Publications & Preprints that use the Sherlock dataset
(from our group and others)
Heusser et al. (2018) bioRxiv
Manning (2019) PsyArXiv
Tan et al. (2019) arXiv
Thornton & Tamir (2019) PsyArXiv
Thornton & Tamir (2020) Social Cognitive and Affective Neuroscience
Liu et al. (2020) bioRxiv
Jolly et al. (2020) Neuroimage
Kim et al. (2020) Neuropsychologia
Brandman et al. (2020) bioRxiv
Song et al. (2020) bioRxiv
Brandman et al. (2021) Communications Biology
Postdoctoral Research Fellow
I received my BA in Psychology at Carleton College and my PhD in Psychology at the University of Pennsylvania. My doctoral dissertation investigated how task context modulates item-level neural representations of word meanings.
In my post-doctoral work, I plan to study how information is transformed in the brain across changes in time and representational format, for example from (1) initial encoding to subsequent recollection, and from (2) an observed sequence of audiovisual events to a retrieved and verbalized narrative. I will use a combination of neuroimaging and behavioral methods to address these questions.
Postdoctoral Research Fellow
I received my BA and MA in Psychology at Yonsei University, South Korea. I did my PhD in Cognitive Neuroscience at New York University, where I studied mnemonic content representations in human posterior parietal cortex using functional neuroimaging.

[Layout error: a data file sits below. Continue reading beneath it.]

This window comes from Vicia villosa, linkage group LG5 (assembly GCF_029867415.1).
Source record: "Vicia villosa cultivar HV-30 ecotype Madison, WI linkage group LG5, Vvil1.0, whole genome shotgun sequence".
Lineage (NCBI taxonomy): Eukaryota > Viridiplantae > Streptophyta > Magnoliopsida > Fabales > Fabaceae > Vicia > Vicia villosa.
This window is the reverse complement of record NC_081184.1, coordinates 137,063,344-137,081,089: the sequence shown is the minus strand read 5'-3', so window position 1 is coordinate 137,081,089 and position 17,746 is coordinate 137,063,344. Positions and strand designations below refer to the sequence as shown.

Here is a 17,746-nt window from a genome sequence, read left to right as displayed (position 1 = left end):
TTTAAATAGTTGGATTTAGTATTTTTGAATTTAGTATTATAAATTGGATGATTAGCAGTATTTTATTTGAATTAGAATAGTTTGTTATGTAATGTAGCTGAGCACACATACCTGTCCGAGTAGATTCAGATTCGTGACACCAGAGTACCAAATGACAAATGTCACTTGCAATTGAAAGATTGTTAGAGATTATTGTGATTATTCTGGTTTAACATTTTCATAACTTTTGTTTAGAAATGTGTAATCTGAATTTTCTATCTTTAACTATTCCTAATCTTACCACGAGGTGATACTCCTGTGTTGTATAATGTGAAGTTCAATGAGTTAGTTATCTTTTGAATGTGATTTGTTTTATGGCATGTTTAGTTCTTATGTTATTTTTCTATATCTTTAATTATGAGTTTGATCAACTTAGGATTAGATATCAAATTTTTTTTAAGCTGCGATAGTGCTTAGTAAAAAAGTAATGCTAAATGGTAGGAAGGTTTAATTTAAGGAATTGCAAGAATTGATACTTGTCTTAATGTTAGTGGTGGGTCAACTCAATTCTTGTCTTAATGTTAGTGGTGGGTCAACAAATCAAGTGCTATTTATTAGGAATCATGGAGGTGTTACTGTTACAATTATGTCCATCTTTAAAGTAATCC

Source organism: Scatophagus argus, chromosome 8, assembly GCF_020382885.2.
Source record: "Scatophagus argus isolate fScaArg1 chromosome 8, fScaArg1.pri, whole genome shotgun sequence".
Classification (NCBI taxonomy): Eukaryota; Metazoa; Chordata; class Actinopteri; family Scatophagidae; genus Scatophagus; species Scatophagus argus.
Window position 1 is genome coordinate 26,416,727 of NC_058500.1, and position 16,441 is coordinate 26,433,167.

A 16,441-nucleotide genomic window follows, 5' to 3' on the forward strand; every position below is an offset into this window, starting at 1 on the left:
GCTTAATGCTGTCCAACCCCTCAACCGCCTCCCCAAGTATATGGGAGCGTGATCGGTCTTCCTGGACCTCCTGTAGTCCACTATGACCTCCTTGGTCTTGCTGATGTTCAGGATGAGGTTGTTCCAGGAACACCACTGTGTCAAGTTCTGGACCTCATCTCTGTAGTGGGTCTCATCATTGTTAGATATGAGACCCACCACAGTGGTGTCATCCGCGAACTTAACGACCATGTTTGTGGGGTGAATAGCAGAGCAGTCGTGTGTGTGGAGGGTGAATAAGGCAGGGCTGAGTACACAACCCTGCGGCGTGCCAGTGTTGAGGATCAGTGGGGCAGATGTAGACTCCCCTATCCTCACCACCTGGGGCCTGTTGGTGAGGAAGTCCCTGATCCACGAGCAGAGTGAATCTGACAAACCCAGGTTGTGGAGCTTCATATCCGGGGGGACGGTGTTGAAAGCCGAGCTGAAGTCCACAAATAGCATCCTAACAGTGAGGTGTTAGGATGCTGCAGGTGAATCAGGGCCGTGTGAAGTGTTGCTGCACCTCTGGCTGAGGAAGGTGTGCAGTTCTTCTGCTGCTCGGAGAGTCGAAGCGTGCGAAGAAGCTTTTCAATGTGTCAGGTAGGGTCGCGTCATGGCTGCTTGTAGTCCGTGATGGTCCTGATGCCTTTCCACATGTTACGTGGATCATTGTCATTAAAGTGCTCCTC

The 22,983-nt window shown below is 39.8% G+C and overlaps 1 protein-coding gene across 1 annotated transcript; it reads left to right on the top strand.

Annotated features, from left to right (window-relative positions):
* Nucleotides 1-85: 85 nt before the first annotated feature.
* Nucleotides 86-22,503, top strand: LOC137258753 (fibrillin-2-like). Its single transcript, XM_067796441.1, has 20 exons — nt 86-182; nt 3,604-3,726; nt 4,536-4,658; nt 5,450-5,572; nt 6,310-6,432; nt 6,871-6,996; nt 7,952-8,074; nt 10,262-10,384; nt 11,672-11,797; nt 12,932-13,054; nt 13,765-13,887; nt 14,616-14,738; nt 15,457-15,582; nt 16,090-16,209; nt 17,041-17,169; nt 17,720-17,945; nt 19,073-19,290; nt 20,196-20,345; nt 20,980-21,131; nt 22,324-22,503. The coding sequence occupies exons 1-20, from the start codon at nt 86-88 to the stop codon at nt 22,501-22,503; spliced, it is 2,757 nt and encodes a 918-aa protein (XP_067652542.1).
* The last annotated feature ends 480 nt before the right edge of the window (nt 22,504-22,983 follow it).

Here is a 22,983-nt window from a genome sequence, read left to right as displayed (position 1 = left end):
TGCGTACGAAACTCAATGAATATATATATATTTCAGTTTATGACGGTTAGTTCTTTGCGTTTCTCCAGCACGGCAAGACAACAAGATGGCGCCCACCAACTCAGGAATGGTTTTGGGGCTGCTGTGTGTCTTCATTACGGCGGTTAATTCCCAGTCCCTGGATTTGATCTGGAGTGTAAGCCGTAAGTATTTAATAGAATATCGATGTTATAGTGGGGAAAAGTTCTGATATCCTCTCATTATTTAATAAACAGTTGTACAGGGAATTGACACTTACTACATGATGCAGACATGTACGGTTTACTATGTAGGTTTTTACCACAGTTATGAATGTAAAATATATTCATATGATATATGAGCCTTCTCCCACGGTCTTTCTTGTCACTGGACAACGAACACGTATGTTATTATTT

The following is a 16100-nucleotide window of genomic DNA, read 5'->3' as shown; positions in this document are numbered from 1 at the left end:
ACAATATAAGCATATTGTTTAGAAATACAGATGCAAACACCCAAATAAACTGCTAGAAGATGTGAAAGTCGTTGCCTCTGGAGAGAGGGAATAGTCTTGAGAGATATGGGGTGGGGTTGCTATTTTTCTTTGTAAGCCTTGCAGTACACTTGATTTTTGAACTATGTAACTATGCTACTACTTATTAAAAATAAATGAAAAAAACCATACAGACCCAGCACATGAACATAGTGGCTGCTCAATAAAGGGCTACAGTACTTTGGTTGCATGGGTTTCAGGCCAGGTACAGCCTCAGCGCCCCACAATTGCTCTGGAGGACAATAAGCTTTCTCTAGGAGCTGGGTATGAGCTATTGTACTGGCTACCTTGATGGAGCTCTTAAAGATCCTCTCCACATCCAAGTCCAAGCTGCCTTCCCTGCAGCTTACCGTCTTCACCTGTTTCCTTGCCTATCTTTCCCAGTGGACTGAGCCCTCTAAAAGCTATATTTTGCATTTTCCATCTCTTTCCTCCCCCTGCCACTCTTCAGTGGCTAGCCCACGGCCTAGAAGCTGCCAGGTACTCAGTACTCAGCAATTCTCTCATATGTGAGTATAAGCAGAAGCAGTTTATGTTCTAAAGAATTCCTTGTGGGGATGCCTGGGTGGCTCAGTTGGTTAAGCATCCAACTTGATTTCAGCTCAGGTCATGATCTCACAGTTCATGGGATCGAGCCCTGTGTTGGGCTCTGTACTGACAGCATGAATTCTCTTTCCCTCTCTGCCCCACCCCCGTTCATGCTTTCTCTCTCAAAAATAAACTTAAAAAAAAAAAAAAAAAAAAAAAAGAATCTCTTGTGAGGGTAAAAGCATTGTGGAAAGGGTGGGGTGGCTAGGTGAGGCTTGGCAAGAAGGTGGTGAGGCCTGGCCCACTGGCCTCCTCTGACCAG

I am broadly interested in how high-level association areas in the brain support complex cognitive functions such as remembering naturalistic events. In my current project, I am studying the relationship between the structure of narratives and neural responses in the default mode network regions during encoding and recall of movies and stories.
Postdoctoral Research Fellow
I am broadly interested in the ideas of depth of processing, and what it means to deeply engage with incoming information.
My doctoral work at the University of Toronto explored this topic via episodic memory. There, I examined the influence of prior knowledge on our ability to recollect recent experiences, using measures of behaviour and fMRI.
During my post-doc, I will explore depth of processing using narratives. Narratives provide a natural example where we draw upon prior knowledge to contextualize and enrich the concrete details of a story. Using fMRI, I hope to gain insight into 1) the neural systems that can reliably predict moments when we are deeply processing a narrative, and 2) the functional contributions of these neural systems to deep processing.
I’m a PhD student who joined Chen lab in the Fall of 2019. In my PhD work, I hope that I could understand how pieces of low-level sensory information are integrated and transformed into episodic memory. In my ongoing work, I’m investigating whether scene-specific brain patterns in the default mode network, evoked during naturalistic movie-viewing, have a low-dimensional organization, i.e., can be described by a small number of ‘basis’ brain states.